While early news are still abuzz with last night's largely irrelevant FinMin meeting, which came up with nothing new, but merely regurgitated the June 28 summit decisions in a way to send Peripheral bonds modestly higher, however briefly, the real news this morning will be out of Karlruhe, where the German Constitutional Court - which holds the fate of the European bailout mechanism - has already said there will be no final decision on the constitutionality issue. The question now is whether the Court will issue a temporary injunction, which however, the court itself admits "will be interpreted by the foreign press as ‘euro-rescue is halted." Instead, what will likely take place is a two step process. As Market News reports, "Judges during the hearing suggested a two-part decision was likely, first on the injunction in about three weeks, and then in early 2013 on the broader constitutional question." Obviously, the court is not in any rush to come up with a definitive judgment. The problem is that Spain is. As is Italy: unless the ESM is able to promptly roll out its rescue functionality, the entire bailout mechanism will be halted and all the "progress" achieved so far will be for nothing. Sure enough, "a delay could have “serious economic consequences” for the Eurozone as well as Germany, and in turn would risk placing the entire euro project “in question,” Schaeuble warned." Yet not even the German FinMin will dare to tell German's constitutional arbiters to hurry up. Which is why keep a close eye on those Red flashing headlines out of Germany: they can make or break both the Euro, the PIIGS bonds, and broadly risk, if there is indeed a major delay, and certainly, if the court does order an injunction.
From Market News:
Judges of Germany’s Constitutional Court showed concern Tuesday over finding the right balance between making a quick decision on the European Stability Mechanism and taking the necessary time for proper evaluation of the ESM’s constitutionality.
What they did make clear is that there will be no final decisions today on the constitutionality of the ESM and Fiscal Compact approved by European leaders and passed with a two-thirds majority by Germany’s parliament last month.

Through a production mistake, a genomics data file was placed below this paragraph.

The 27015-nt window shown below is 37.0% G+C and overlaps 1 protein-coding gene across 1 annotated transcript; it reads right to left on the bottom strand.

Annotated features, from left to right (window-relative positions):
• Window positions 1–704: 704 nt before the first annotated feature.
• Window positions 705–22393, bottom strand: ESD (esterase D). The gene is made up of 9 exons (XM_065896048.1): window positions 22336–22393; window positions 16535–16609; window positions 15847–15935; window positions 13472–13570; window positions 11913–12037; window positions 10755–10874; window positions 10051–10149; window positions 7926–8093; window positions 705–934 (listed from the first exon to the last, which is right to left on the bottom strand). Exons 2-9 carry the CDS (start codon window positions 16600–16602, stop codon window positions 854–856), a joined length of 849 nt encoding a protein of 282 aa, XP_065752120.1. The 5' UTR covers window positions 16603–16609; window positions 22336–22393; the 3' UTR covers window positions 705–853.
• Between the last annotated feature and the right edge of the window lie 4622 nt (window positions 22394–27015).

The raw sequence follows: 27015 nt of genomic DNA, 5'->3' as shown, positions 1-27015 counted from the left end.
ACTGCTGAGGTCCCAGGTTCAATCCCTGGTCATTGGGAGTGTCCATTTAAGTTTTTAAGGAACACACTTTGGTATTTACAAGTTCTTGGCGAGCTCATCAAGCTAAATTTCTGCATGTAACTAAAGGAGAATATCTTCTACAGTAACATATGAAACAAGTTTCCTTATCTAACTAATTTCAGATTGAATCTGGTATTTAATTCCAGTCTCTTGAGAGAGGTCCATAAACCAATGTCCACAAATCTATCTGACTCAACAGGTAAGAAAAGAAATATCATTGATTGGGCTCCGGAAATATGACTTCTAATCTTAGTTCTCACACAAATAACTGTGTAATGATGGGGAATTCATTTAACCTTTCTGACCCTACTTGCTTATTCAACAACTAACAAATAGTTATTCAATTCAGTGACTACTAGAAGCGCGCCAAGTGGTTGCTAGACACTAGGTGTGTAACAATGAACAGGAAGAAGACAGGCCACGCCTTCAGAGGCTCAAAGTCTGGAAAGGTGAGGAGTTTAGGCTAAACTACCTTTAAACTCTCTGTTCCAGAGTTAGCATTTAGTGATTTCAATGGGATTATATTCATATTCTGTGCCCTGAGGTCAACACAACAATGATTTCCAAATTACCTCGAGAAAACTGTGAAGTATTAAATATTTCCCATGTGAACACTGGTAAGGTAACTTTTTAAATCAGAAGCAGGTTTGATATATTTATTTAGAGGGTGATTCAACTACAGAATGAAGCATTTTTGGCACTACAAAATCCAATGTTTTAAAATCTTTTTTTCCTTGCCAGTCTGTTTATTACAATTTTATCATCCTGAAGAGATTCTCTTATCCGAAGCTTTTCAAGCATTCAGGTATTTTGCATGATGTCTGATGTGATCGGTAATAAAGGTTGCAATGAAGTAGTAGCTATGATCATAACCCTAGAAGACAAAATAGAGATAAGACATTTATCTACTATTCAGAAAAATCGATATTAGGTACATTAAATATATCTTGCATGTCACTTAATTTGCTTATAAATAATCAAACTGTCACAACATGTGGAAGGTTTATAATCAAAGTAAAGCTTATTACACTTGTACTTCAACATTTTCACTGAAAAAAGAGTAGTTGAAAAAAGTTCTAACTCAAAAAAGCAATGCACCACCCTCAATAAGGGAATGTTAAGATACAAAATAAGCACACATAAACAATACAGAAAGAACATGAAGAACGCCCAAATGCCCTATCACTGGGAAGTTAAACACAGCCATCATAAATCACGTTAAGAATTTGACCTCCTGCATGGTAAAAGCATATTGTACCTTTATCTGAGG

But judges also acknowledged that granting even a temporary injunction could be interpreted as a sign that they were leaning against approving the ESM’s constitutionality.
An injunction “will be interpreted by the foreign press as ‘euro-rescue is halted’” said Constitutional Court President Andreas Vosskuhle, during a hearing into the injunctions sought by opponents of European rescue fund.
Opening the hearing earlier Tuesday, Vosskuhle said he recognized that it was “not easy” for the court to decide whether to grant a temporary injunction — which would prevent the ESM from taking immediate effect — or allow the treaty to take effect at the risk that it can no longer be halted if ruled unconstitutional at a later date.
Vosskuhle emphasized that the court could only hold a hearing over the injunction itself Tuesday, and would not discuss the broad constitutional questions stemming from the ESM and Fiscal Compact, which were both approved last month by Germany’s parliament.
“It is clear that this constitutional court cannot hold a full substantive, but rather a summary examination, given the tight time constraints” of the temporary injunction requests, Vosskuhle said. “That means that a final decision can not be taken in this hearing today about the constitutionality of the ESM, the Fiscal Pact and its accompanying laws.”
Judges during the hearing suggested a two-part decision was likely, first on the injunction in about three weeks, and then in early 2013 on the broader constitutional question.
But Vosskuhle and others on the court suggested uncertainty over just how far even a decision over the temporary injunction should go, and pressed Germany’s government representatives over exactly how much time the court has to reach a ruling.
German Finance Minister Wolfgang Schaeuble told the court that a long delay before the ESM takes effect would have serious consequences for market confidence and the Eurozone’s fragile economies.
Schaeuble said the ESM was a more “lasting, dependable instrument” than the temporary EFSF fund and had put Europe on the path toward regaining confidence.
“A considerable delay … would have serious consequences far beyond Germany,” Schaeuble said. It would entail “dangers for financial stability” and cause a “clear strengthening” of the Eurozone crisis, which could once again lead some European countries to have serious refinancing problems.
A delay could have “serious economic consequences” for the Eurozone as well as Germany, and in turn would risk placing the entire euro project “in question,” Schaeuble warned.
Opposition demands for an injunction have already stopped the ESM from taking effect on July 1 as originally planned. The Constitutional Court had earlier asked Germany’s president not to sign the ESM and Fiscal Compact into law until it could rule on the injunctions.
Opponents argue the ESM and Fiscal Compact will permanently curb the German parliament’s budgetary powers, and would therefore require a change of the constitution to be approved. They also argued an injunction would not be especially damaging, given the existence of the EFSF.